When the pandemic forced nationwide stay-at-home orders in the spring, Bryan Azar found himself having to pivot professionally. The Austin, Texas, resident owns an event-production company that provides audio, lighting and video for events including Austin City Limits and South by Southwest.
“In mid-March when the shutdown took place, all permits were revoked for mass gatherings,” Azar said. “That shutdown gave me a lot more time on my hands, but it sort of forced me to re-evaluate. I actually did a lot of pivoting with my own personal assets and then made a huge investment into starting this motorsports company.”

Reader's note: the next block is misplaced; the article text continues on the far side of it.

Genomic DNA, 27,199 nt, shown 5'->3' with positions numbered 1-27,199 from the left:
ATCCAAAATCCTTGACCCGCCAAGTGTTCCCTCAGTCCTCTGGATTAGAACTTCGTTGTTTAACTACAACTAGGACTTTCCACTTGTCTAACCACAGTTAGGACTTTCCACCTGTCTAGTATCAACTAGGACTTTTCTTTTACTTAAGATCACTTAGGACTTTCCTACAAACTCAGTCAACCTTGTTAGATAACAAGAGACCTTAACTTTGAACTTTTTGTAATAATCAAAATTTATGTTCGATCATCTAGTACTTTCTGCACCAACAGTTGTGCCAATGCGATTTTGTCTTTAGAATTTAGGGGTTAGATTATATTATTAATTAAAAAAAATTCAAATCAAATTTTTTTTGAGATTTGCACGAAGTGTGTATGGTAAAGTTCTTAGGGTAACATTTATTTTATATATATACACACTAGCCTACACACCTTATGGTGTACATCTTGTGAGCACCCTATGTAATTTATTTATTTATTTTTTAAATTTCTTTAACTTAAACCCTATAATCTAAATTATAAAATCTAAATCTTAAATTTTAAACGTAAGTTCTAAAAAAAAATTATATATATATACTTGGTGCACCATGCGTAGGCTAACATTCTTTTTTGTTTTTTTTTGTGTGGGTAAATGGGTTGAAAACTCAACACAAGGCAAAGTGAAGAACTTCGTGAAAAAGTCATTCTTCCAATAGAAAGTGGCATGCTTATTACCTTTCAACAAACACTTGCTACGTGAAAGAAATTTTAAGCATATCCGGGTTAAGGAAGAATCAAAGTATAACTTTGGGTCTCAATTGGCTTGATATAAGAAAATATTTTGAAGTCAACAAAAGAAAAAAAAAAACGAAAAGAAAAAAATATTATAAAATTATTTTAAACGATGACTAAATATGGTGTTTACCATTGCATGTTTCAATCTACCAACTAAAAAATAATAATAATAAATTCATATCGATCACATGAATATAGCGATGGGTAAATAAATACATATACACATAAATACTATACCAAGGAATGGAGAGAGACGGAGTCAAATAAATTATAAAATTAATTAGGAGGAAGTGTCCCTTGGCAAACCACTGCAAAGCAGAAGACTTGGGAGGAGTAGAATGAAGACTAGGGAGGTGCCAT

In the middle of the COVID-19 pandemic, Azar launched Ottoline Motorsport, a company that offers high-performance rental cars for track days or city driving. NASA members can rent the sought-after Toyota GR Supra or a Corvette C8 Stingray and put in a few laps at the Circuit of The Americas.
Azar has acquired nearly a dozen top-shelf rides, including a Ferrari California, Porsche 911 GT3, Mercedes-Benz AMG GT Roadster, Audi R8, BMW M4 GTS, Lotus Evora 400, Jaguar F-Type 400 Sport, Porsche Cayman S and the Porsche Boxster S. Rental prices for a weekend HPDE event or track days ranges from $950 for the Porsche 987 Boxster S to $2,000 for the Corvette C8 Stingray, excluding the track-day insurance. Cars also can be rented for single-day use.
The process is simple for renting the exotic cars with Ottoline Motorsports. The driver is required to be at least 25 years old and provide proof of insurance. The insurance policy must include comprehensive collision coverage with no limitation. Cars used for track days require added insurance coverage.